Reasonable Error

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  • Reasonable Error

    I need to nail down a value. I will be measuring a Sphere and setting it to Zero XYZ. Then I will measure this sphere with different tip angles and different modules. I want to get a feel for what you all think is a reasonable deviation (3 Dimensional True Position) to have before it is time to recalibrate.
    I don't want to set the limit too tight as I will end up calibrating constantly. Neither do I want to set it too loose.
    I am thinking 25 microns spatial across all tips all modules? That is basically +/- 12 micorns in any given vector.
    What do you think? Is that too loose? Is that too tight? Just right?
    Bill Jarrells
    A lie can travel half way around the world while the truth is putting on its shoes. - Mark Twain

  • #2
    Depends on if you are measuring pole barn parts or heart valves. It also depends on the machine. This would be part of your accuracy/uncertainty budget and if you have tolerences to allow that much spatial deviation. Its a fairly application specific number.
    Badges..... We don't need no stinkin badges.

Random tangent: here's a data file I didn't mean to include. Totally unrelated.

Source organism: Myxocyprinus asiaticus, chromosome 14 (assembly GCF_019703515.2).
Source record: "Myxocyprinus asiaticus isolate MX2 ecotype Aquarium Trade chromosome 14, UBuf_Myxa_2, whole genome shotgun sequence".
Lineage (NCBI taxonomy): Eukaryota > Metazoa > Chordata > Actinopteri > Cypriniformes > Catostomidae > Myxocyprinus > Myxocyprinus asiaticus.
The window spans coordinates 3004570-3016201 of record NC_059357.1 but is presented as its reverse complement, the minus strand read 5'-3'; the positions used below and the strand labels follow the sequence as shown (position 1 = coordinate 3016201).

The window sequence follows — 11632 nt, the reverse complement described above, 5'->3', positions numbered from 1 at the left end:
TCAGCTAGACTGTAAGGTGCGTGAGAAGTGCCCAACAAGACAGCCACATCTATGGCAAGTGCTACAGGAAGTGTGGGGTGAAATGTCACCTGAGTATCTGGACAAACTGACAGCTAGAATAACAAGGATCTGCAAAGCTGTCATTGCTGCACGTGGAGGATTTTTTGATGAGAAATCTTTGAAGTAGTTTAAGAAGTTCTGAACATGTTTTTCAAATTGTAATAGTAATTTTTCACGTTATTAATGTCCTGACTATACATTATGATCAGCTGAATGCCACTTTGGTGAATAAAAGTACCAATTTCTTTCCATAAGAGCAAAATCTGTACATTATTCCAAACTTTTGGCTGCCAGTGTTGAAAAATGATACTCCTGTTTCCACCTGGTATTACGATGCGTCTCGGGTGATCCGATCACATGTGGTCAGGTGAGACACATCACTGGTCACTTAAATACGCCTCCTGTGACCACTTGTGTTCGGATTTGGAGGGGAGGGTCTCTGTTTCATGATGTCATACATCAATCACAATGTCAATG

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    • #3
      Question... will running this comparison program take that much less time than actual tip calibration?

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      • #4
        Originally posted by Goodluck View Post
        Question... will running this comparison program take that much less time than actual tip calibration?
        Man, your a real spoil-sport....
        Links to my utilities for PCDMIS

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        • #5
          Originally posted by Goodluck View Post
          Question... will running this comparison program take that much less time than actual tip calibration?
          Absolutely less time. I plan on grabbing 5 tips from each module near the extents (Ie 90/-90 and 90/90) etc. Can determine if calibration is needed in 15 minutes where a full calibration takes 2-3 hours.

          Either way, I want to know what my actual deviation is from tip to tip to module to module.
          Bill Jarrells
          A lie can travel half way around the world while the truth is putting on its shoes. - Mark Twain

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          • #6
            Originally posted by Sean Harris View Post
            Depends on if you are measuring pole barn parts or heart valves. It also depends on the machine. This would be part of your accuracy/uncertainty budget and if you have tolerences to allow that much spatial deviation. Its a fairly application specific number.
            I asked for YOUR feel for it. Use your own situation.
            Bill Jarrells